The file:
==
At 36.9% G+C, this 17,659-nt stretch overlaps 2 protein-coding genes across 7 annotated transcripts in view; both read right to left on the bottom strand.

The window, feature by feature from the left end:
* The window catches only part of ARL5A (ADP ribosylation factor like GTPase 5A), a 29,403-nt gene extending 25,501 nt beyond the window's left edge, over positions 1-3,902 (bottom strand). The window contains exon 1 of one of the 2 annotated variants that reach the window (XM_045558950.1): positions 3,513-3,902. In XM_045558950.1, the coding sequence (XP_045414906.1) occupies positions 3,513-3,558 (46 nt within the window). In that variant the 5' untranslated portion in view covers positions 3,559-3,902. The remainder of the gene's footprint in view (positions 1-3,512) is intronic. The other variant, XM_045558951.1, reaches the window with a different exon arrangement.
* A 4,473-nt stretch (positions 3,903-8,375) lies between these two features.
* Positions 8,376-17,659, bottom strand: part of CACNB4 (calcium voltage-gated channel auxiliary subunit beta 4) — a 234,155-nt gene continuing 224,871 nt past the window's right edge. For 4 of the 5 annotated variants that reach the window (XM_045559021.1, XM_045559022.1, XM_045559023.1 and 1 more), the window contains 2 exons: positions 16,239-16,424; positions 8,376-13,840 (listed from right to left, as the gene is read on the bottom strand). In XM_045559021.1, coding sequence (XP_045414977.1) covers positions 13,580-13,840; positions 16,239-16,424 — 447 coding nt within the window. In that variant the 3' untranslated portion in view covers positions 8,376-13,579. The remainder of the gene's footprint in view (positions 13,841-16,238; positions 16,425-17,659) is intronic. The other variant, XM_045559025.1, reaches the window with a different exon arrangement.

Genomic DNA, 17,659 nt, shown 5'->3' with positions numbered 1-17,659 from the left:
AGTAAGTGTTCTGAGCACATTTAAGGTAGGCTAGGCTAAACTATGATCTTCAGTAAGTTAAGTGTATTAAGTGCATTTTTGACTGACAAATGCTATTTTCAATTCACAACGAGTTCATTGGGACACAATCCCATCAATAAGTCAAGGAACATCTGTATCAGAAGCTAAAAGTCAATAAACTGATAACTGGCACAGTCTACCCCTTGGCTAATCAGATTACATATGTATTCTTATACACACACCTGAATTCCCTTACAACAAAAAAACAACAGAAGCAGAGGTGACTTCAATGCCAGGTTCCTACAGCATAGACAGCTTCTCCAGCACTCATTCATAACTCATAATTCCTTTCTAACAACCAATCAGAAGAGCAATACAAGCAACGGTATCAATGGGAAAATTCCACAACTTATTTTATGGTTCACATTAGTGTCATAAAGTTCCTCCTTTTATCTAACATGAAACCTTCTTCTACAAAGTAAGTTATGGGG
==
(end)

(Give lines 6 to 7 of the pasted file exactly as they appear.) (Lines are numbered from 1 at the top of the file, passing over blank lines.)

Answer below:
Genomic DNA, 17,659 nt, shown 5'->3' with positions numbered 1-17,659 from the left:
AGTAAGTGTTCTGAGCACATTTAAGGTAGGCTAGGCTAAACTATGATCTTCAGTAAGTTAAGTGTATTAAGTGCATTTTTGACTGACAAATGCTATTTTCAATTCACAACGAGTTCATTGGGACACAATCCCATCAATAAGTCAAGGAACATCTGTATCAGAAGCTAAAAGTCAATAAACTGATAACTGGCACAGTCTACCCCTTGGCTAATCAGATTACATATGTATTCTTATACACACACCTGAATTCCCTTACAACAAAAAAACAACAGAAGCAGAGGTGACTTCAATGCCAGGTTCCTACAGCATAGACAGCTTCTCCAGCACTCATTCATAACTCATAATTCCTTTCTAACAACCAATCAGAAGAGCAATACAAGCAACGGTATCAATGGGAAAATTCCACAACTTATTTTATGGTTCACATTAGTGTCATAAAGTTCCTCCTTTTATCTAACATGAAACCTTCTTCTACAAAGTAAGTTATGGGG